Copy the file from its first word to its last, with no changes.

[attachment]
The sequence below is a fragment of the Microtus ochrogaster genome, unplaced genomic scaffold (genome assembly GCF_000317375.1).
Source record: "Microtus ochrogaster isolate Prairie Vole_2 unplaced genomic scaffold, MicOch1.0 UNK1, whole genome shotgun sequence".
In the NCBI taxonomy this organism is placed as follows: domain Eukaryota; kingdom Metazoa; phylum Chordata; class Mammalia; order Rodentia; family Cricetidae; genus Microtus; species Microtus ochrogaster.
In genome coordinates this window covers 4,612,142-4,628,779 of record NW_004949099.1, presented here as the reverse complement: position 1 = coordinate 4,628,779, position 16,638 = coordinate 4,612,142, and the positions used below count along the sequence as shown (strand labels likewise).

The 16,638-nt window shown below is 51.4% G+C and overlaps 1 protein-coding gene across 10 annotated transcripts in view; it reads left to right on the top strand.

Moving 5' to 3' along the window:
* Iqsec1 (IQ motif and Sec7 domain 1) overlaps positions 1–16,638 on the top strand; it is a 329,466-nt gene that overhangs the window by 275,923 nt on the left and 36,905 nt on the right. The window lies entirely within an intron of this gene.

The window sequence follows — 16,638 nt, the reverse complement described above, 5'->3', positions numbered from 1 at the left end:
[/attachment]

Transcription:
The sequence below is a fragment of the Microtus ochrogaster genome, unplaced genomic scaffold (genome assembly GCF_000317375.1).
Source record: "Microtus ochrogaster isolate Prairie Vole_2 unplaced genomic scaffold, MicOch1.0 UNK1, whole genome shotgun sequence".
In the NCBI taxonomy this organism is placed as follows: domain Eukaryota; kingdom Metazoa; phylum Chordata; class Mammalia; order Rodentia; family Cricetidae; genus Microtus; species Microtus ochrogaster.
In genome coordinates this window covers 4,612,142-4,628,779 of record NW_004949099.1, presented here as the reverse complement: position 1 = coordinate 4,628,779, position 16,638 = coordinate 4,612,142, and the positions used below count along the sequence as shown (strand labels likewise).

The 16,638-nt window shown below is 51.4% G+C and overlaps 1 protein-coding gene across 10 annotated transcripts in view; it reads left to right on the top strand.

Moving 5' to 3' along the window:
* Iqsec1 (IQ motif and Sec7 domain 1) overlaps positions 1–16,638 on the top strand; it is a 329,466-nt gene that overhangs the window by 275,923 nt on the left and 36,905 nt on the right. The window lies entirely within an intron of this gene.

The window sequence follows — 16,638 nt, the reverse complement described above, 5'->3', positions numbered from 1 at the left end: